MS student Shivang with Advisor A. Banerjee

Turboelectric propulsion uses no batteries for propulsive energy during any phase of flight (unlike hybrid and all-electric systems) and is considered a critical enabler for low-carbon emissions in the aircraft industry. As batteries with high enough power capacity and the specific power required for commercial aircraft are unlikely to be developed within the next 30 years, turboelectric systems are the only feasible option.
Brushless doubly-fed reluctance machines (BDFRM) are an attractive motor for driving the distributed propeller fans, because they use a partially rated power converter and have brushless operation and low rotor losses. Our research focuses on designing the BDFRM and drive required for this megawatt-class application. A switched-drive architecture, as shown in Figure 3, reconfigures one of the stators on the fly, enabling wide-speed range operation while preserving the benefit of fractionally rated power electronics. The research is supported by Grainger Center for Electric Machinery and Electromechanics.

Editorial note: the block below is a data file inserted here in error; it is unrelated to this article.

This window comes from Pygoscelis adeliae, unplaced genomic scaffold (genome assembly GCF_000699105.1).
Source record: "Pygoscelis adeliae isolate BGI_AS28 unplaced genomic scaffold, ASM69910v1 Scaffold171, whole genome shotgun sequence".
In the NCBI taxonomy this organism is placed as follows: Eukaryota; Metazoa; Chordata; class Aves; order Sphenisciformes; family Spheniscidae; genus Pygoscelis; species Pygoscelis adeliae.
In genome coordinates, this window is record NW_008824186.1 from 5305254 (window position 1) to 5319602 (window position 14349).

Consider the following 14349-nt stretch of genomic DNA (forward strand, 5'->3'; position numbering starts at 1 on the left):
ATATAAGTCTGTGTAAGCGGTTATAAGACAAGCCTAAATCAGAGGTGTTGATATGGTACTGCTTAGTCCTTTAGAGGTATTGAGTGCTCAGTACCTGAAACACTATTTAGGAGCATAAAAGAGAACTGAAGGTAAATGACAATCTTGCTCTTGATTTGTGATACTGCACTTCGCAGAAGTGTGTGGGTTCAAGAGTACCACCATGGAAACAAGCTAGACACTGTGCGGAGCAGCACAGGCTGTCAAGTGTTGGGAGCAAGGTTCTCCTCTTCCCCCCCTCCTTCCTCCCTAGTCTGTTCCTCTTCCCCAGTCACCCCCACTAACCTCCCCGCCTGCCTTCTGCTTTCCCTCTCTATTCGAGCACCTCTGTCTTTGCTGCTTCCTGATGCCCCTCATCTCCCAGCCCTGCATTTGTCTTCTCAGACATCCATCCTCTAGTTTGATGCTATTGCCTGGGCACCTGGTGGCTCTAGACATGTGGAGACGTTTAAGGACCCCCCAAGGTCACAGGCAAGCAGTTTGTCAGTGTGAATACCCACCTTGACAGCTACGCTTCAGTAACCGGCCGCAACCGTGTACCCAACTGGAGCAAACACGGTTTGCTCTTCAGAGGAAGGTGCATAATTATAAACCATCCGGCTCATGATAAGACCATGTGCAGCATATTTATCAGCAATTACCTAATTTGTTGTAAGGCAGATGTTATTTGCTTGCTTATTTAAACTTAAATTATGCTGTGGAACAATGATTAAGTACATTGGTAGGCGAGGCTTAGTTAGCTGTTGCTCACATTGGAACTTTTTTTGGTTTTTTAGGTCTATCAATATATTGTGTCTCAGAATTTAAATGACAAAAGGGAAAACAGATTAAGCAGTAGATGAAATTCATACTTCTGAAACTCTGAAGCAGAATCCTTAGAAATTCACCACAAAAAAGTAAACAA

Shivang Brushless double-fed reluctance machine for turboelectric distributed propulsion system

Figure 3. Architecture of switched brushless doubly-fed reluctance machine drive. The primary stator is connected to the ac supply in high-speed, high-power mode and to the dc source in low-speed, low-power mode.